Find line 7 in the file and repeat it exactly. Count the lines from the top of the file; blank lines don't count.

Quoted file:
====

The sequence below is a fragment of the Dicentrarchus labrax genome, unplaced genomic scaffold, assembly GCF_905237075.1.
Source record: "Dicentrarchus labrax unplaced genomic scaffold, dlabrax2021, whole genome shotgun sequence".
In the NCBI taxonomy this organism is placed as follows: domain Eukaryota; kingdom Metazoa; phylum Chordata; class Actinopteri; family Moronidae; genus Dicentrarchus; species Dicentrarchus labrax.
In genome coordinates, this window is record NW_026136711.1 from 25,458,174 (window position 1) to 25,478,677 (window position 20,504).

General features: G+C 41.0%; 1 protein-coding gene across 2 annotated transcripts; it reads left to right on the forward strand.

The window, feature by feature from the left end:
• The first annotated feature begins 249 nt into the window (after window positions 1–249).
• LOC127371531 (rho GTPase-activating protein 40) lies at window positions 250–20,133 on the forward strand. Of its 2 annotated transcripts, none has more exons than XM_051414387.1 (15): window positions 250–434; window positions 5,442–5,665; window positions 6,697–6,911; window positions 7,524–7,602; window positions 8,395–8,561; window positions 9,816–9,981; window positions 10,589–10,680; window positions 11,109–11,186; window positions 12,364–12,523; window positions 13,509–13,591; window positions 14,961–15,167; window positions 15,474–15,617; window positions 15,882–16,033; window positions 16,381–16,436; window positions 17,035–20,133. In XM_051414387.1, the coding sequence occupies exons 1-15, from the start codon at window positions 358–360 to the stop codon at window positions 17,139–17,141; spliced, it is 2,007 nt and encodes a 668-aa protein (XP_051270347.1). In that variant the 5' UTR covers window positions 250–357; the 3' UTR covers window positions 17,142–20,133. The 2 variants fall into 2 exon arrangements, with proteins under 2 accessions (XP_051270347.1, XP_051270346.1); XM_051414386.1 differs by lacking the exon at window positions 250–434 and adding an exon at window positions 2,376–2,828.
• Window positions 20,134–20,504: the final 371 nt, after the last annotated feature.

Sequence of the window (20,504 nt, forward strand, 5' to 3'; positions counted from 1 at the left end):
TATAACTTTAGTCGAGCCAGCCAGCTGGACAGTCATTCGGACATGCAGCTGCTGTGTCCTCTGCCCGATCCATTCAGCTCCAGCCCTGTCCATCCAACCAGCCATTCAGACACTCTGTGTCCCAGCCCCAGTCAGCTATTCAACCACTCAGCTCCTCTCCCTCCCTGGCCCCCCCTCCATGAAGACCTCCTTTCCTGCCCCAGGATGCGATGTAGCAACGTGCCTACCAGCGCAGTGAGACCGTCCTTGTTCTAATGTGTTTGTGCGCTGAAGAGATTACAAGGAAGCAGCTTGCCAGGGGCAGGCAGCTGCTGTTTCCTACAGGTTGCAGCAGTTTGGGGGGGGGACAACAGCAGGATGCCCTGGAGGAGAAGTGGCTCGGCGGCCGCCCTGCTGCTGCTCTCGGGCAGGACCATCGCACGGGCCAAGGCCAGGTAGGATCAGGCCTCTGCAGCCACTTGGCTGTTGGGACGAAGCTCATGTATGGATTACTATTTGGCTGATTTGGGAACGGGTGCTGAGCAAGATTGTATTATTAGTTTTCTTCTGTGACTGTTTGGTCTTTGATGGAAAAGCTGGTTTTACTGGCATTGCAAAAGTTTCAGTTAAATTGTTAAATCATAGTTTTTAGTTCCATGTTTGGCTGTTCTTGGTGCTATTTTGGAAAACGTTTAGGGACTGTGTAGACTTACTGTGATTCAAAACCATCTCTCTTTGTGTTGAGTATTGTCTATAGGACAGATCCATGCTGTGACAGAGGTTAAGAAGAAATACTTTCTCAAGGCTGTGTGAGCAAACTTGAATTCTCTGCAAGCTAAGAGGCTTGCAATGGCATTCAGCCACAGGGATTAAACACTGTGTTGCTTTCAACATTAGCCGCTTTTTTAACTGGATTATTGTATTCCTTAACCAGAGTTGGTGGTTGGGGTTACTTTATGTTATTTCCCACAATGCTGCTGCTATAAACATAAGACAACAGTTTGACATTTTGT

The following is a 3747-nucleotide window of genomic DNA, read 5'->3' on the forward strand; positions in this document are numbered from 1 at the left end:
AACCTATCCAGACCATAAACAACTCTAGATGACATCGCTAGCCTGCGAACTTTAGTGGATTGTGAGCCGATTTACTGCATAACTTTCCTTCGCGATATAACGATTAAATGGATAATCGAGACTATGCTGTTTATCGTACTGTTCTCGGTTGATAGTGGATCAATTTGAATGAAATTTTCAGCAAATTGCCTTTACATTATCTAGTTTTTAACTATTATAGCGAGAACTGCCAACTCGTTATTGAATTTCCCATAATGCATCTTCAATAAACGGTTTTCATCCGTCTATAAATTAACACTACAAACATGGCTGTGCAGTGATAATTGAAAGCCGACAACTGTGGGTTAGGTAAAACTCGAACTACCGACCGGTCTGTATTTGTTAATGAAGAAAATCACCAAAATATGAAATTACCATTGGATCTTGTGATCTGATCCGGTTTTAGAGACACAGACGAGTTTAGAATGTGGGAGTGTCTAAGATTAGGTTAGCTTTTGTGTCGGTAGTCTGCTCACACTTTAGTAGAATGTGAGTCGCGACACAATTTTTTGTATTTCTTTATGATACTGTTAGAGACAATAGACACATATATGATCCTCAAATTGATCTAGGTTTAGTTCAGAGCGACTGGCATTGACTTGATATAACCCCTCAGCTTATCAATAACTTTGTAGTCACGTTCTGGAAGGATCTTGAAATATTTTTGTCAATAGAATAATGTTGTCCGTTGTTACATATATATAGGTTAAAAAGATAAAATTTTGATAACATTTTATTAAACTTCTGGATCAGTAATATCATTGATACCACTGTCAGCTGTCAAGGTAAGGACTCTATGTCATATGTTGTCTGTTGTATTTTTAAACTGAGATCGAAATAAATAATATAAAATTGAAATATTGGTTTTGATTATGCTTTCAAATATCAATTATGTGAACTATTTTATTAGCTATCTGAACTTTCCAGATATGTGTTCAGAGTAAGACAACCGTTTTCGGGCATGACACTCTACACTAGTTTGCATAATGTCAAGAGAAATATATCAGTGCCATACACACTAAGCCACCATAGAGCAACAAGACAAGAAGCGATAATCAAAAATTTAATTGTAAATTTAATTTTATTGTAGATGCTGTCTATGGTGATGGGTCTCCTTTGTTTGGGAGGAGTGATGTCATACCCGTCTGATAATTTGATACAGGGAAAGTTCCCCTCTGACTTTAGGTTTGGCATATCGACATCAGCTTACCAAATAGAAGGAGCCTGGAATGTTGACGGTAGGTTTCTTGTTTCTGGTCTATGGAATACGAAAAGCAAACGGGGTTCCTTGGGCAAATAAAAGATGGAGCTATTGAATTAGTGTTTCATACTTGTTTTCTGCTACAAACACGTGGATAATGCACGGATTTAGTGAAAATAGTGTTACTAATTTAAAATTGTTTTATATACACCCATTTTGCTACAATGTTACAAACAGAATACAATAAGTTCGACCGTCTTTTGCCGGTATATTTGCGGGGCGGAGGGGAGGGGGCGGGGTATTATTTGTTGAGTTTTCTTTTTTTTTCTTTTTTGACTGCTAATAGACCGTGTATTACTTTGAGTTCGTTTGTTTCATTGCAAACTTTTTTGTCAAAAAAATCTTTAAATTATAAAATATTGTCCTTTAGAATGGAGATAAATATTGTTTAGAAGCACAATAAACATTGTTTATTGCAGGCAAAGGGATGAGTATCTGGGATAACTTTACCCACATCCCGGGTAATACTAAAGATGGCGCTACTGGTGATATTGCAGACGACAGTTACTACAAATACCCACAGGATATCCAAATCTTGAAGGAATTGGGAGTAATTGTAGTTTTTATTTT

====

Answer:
• The first annotated feature begins 249 nt into the window (after window positions 1–249).